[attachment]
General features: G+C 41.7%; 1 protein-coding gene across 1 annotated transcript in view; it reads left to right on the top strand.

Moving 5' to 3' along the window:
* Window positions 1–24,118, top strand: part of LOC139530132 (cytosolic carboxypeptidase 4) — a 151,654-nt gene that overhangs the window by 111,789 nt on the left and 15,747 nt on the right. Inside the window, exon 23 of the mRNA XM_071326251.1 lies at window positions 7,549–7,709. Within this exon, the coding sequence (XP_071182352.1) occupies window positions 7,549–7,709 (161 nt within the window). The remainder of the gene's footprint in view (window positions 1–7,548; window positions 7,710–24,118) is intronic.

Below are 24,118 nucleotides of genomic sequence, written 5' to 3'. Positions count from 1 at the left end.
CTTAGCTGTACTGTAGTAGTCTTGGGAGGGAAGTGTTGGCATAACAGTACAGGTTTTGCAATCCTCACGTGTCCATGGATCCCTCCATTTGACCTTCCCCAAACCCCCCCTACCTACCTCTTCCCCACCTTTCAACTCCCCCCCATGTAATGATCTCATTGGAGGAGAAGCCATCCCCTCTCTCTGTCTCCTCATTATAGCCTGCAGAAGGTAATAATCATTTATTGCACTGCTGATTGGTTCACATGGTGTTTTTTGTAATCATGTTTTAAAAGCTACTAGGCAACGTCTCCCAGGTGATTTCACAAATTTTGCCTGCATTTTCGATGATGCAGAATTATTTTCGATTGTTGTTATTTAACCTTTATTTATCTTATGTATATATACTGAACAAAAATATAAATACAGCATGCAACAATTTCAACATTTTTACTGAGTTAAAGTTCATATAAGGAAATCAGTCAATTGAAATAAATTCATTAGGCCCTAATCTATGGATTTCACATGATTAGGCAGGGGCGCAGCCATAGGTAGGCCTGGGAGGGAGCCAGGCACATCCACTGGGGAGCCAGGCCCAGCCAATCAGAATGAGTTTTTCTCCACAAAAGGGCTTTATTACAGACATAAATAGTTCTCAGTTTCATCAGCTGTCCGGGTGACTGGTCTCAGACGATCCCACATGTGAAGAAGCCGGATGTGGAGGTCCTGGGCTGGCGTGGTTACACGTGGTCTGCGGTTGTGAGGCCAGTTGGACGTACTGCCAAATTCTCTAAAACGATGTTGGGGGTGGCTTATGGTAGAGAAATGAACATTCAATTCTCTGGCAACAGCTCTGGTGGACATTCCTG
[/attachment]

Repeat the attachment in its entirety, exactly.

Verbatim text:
General features: G+C 41.7%; 1 protein-coding gene across 1 annotated transcript in view; it reads left to right on the top strand.

Moving 5' to 3' along the window:
* Window positions 1–24,118, top strand: part of LOC139530132 (cytosolic carboxypeptidase 4) — a 151,654-nt gene that overhangs the window by 111,789 nt on the left and 15,747 nt on the right. Inside the window, exon 23 of the mRNA XM_071326251.1 lies at window positions 7,549–7,709. Within this exon, the coding sequence (XP_071182352.1) occupies window positions 7,549–7,709 (161 nt within the window). The remainder of the gene's footprint in view (window positions 1–7,548; window positions 7,710–24,118) is intronic.

Below are 24,118 nucleotides of genomic sequence, written 5' to 3'. Positions count from 1 at the left end.
CTTAGCTGTACTGTAGTAGTCTTGGGAGGGAAGTGTTGGCATAACAGTACAGGTTTTGCAATCCTCACGTGTCCATGGATCCCTCCATTTGACCTTCCCCAAACCCCCCCTACCTACCTCTTCCCCACCTTTCAACTCCCCCCCATGTAATGATCTCATTGGAGGAGAAGCCATCCCCTCTCTCTGTCTCCTCATTATAGCCTGCAGAAGGTAATAATCATTTATTGCACTGCTGATTGGTTCACATGGTGTTTTTTGTAATCATGTTTTAAAAGCTACTAGGCAACGTCTCCCAGGTGATTTCACAAATTTTGCCTGCATTTTCGATGATGCAGAATTATTTTCGATTGTTGTTATTTAACCTTTATTTATCTTATGTATATATACTGAACAAAAATATAAATACAGCATGCAACAATTTCAACATTTTTACTGAGTTAAAGTTCATATAAGGAAATCAGTCAATTGAAATAAATTCATTAGGCCCTAATCTATGGATTTCACATGATTAGGCAGGGGCGCAGCCATAGGTAGGCCTGGGAGGGAGCCAGGCACATCCACTGGGGAGCCAGGCCCAGCCAATCAGAATGAGTTTTTCTCCACAAAAGGGCTTTATTACAGACATAAATAGTTCTCAGTTTCATCAGCTGTCCGGGTGACTGGTCTCAGACGATCCCACATGTGAAGAAGCCGGATGTGGAGGTCCTGGGCTGGCGTGGTTACACGTGGTCTGCGGTTGTGAGGCCAGTTGGACGTACTGCCAAATTCTCTAAAACGATGTTGGGGGTGGCTTATGGTAGAGAAATGAACATTCAATTCTCTGGCAACAGCTCTGGTGGACATTCCTG